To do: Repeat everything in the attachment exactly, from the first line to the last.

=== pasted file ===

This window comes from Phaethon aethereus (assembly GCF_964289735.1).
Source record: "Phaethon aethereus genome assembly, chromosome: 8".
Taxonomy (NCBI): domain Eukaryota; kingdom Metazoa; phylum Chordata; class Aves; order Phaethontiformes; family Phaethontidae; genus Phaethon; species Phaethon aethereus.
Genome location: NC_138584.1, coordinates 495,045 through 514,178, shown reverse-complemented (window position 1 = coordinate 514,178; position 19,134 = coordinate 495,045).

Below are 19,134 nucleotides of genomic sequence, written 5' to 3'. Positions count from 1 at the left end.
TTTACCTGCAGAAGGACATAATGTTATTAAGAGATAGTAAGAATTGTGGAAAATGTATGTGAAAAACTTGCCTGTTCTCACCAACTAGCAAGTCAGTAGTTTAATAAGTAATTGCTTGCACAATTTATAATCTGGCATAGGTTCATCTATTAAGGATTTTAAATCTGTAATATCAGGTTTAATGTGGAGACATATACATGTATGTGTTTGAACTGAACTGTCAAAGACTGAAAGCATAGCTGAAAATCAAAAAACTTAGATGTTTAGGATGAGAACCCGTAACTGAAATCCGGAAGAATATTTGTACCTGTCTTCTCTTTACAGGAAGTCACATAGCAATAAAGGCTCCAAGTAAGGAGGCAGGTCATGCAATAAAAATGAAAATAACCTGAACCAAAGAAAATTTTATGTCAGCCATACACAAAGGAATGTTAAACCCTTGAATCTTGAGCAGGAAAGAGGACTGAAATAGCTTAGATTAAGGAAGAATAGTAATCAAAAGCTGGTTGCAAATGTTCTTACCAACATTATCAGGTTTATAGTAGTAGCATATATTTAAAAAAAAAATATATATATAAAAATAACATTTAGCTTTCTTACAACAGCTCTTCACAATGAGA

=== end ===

This window comes from Phaethon aethereus (assembly GCF_964289735.1).
Source record: "Phaethon aethereus genome assembly, chromosome: 8".
Taxonomy (NCBI): domain Eukaryota; kingdom Metazoa; phylum Chordata; class Aves; order Phaethontiformes; family Phaethontidae; genus Phaethon; species Phaethon aethereus.
Genome location: NC_138584.1, coordinates 495,045 through 514,178, shown reverse-complemented (window position 1 = coordinate 514,178; position 19,134 = coordinate 495,045).

Below are 19,134 nucleotides of genomic sequence, written 5' to 3'. Positions count from 1 at the left end.
TTTACCTGCAGAAGGACATAATGTTATTAAGAGATAGTAAGAATTGTGGAAAATGTATGTGAAAAACTTGCCTGTTCTCACCAACTAGCAAGTCAGTAGTTTAATAAGTAATTGCTTGCACAATTTATAATCTGGCATAGGTTCATCTATTAAGGATTTTAAATCTGTAATATCAGGTTTAATGTGGAGACATATACATGTATGTGTTTGAACTGAACTGTCAAAGACTGAAAGCATAGCTGAAAATCAAAAAACTTAGATGTTTAGGATGAGAACCCGTAACTGAAATCCGGAAGAATATTTGTACCTGTCTTCTCTTTACAGGAAGTCACATAGCAATAAAGGCTCCAAGTAAGGAGGCAGGTCATGCAATAAAAATGAAAATAACCTGAACCAAAGAAAATTTTATGTCAGCCATACACAAAGGAATGTTAAACCCTTGAATCTTGAGCAGGAAAGAGGACTGAAATAGCTTAGATTAAGGAAGAATAGTAATCAAAAGCTGGTTGCAAATGTTCTTACCAACATTATCAGGTTTATAGTAGTAGCATATATTTAAAAAAAAAATATATATATAAAAATAACATTTAGCTTTCTTACAACAGCTCTTCACAATGAGA